In a senior lender/junior lender scenario, the lenders will customarily enter into an intercreditor agreement to establish their respective rights when dealing with a common borrower. The intercreditor agreement will usually provide a restriction on the payments that the borrower can make to the junior lenders upon the occurrence of certain events of default under the senior lender credit agreement. These provisions are referred to as “payment blockage” provisions. If a payment blockage provision is triggered, all payments to the junior lenders will usually be blocked, even the payments the junior lenders may otherwise be entitled to receive, such as scheduled interest or ordinary course fees and expenses.
Payment blockage provisions usually require some negotiation in an intercreditor agreement. The following elements should be considered:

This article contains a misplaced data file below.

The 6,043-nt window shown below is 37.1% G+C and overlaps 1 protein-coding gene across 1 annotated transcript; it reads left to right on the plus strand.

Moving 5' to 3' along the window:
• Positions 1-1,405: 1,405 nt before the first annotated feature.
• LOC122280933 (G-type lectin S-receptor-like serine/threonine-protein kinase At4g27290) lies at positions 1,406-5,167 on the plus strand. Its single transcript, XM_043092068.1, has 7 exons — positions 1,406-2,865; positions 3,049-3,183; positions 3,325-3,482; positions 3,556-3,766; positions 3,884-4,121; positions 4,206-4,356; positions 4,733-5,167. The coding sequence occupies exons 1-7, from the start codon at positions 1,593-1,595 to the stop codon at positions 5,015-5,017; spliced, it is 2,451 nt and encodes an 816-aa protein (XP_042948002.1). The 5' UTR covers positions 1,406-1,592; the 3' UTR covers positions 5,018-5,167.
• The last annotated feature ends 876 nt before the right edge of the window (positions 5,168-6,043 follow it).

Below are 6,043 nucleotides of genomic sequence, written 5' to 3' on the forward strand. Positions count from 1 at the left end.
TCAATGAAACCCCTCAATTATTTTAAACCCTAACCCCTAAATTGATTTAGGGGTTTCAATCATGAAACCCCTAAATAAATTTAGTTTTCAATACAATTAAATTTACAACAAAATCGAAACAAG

- Triggering: when payment blockage will occur – eg. more material events of default such as a payment default, a financial covenant default or an insolvency event;
- Blockage period: length of time the blockage will exist – eg. no more than 180 days in any one year or once per year;
- Notice: whether or not notice is required to be given by the senior lenders to the junior lenders. Notice is most often required if the triggering event is a relatively less material designated blockage event of default.
It is important to note that, in the event that payments to the junior lenders are blocked, and the borrower makes payments to the junior lenders during the blockage period, the junior lenders will be required to pay any amount received from the borrower to the senior lenders pursuant to the “turnover” clause in the intercreditor agreement.